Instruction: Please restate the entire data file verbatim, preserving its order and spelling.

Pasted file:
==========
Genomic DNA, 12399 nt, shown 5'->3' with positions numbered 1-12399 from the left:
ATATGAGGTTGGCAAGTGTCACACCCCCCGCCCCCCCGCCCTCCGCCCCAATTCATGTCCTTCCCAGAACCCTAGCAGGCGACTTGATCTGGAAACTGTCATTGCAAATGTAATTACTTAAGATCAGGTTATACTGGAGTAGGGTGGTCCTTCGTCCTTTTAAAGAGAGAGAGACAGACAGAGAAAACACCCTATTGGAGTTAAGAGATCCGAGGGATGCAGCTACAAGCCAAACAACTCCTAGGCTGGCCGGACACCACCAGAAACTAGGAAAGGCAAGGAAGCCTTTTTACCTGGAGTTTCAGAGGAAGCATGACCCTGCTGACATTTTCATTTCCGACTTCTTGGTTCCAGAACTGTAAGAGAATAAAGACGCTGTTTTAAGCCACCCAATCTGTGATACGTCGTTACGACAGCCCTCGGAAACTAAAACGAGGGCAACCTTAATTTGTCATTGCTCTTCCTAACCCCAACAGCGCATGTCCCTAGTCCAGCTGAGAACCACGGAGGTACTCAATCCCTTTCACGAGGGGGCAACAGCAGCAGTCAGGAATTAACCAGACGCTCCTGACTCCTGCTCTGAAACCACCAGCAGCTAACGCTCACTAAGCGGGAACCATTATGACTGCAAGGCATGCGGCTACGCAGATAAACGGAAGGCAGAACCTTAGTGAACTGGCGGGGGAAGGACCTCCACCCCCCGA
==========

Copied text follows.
Genomic DNA, 12399 nt, shown 5'->3' with positions numbered 1-12399 from the left:
ATATGAGGTTGGCAAGTGTCACACCCCCCGCCCCCCCGCCCTCCGCCCCAATTCATGTCCTTCCCAGAACCCTAGCAGGCGACTTGATCTGGAAACTGTCATTGCAAATGTAATTACTTAAGATCAGGTTATACTGGAGTAGGGTGGTCCTTCGTCCTTTTAAAGAGAGAGAGACAGACAGAGAAAACACCCTATTGGAGTTAAGAGATCCGAGGGATGCAGCTACAAGCCAAACAACTCCTAGGCTGGCCGGACACCACCAGAAACTAGGAAAGGCAAGGAAGCCTTTTTACCTGGAGTTTCAGAGGAAGCATGACCCTGCTGACATTTTCATTTCCGACTTCTTGGTTCCAGAACTGTAAGAGAATAAAGACGCTGTTTTAAGCCACCCAATCTGTGATACGTCGTTACGACAGCCCTCGGAAACTAAAACGAGGGCAACCTTAATTTGTCATTGCTCTTCCTAACCCCAACAGCGCATGTCCCTAGTCCAGCTGAGAACCACGGAGGTACTCAATCCCTTTCACGAGGGGGCAACAGCAGCAGTCAGGAATTAACCAGACGCTCCTGACTCCTGCTCTGAAACCACCAGCAGCTAACGCTCACTAAGCGGGAACCATTATGACTGCAAGGCATGCGGCTACGCAGATAAACGGAAGGCAGAACCTTAGTGAACTGGCGGGGGAAGGACCTCCACCCCCCGA